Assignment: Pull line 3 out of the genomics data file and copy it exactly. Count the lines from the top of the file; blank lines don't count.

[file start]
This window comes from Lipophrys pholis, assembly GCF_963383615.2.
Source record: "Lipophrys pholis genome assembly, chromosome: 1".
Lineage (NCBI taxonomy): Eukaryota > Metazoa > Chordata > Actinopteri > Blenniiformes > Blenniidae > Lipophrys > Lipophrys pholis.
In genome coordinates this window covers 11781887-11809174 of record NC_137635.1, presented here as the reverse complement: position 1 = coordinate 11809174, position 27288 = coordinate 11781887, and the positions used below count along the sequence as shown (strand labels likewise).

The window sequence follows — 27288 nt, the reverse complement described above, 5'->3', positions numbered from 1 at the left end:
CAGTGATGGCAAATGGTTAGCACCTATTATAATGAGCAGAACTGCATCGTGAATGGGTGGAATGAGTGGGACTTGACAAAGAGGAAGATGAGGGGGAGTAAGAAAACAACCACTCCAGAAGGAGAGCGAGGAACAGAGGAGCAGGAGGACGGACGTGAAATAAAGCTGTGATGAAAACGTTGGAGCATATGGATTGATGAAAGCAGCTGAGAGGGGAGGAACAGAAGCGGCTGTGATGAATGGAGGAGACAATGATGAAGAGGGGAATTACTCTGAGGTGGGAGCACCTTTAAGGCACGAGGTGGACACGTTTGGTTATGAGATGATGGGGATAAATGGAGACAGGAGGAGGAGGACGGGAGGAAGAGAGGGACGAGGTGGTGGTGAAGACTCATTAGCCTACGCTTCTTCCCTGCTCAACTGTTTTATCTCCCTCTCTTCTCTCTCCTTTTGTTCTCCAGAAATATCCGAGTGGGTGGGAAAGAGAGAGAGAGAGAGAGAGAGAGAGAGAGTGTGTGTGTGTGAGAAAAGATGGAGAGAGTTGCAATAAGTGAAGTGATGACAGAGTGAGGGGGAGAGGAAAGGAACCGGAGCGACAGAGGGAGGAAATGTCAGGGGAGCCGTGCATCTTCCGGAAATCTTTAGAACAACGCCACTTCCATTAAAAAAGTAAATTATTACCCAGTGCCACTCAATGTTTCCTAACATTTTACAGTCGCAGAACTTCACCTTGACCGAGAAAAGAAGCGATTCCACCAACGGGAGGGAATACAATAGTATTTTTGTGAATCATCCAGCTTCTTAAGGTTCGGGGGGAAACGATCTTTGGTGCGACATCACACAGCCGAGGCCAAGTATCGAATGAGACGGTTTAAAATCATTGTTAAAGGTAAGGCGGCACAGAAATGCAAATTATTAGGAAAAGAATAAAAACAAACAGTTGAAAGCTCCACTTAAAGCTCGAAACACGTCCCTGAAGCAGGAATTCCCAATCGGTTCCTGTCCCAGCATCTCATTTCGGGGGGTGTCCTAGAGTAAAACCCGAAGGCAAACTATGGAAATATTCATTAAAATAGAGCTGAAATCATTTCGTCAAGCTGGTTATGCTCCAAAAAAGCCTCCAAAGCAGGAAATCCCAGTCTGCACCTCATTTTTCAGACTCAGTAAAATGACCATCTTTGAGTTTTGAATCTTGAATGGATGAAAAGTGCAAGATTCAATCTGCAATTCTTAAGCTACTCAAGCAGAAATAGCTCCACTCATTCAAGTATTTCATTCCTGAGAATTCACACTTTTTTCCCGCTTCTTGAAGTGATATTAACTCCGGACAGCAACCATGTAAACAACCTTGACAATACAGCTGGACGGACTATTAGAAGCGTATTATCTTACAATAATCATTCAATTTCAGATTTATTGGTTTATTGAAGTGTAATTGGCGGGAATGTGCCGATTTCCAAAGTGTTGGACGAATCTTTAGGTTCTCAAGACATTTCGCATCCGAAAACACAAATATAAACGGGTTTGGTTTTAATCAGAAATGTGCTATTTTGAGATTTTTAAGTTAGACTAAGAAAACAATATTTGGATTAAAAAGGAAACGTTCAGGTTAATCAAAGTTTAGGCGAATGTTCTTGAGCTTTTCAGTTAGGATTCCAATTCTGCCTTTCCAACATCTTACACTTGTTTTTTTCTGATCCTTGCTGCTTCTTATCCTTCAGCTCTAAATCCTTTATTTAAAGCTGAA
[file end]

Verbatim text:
Lineage (NCBI taxonomy): Eukaryota > Metazoa > Chordata > Actinopteri > Blenniiformes > Blenniidae > Lipophrys > Lipophrys pholis.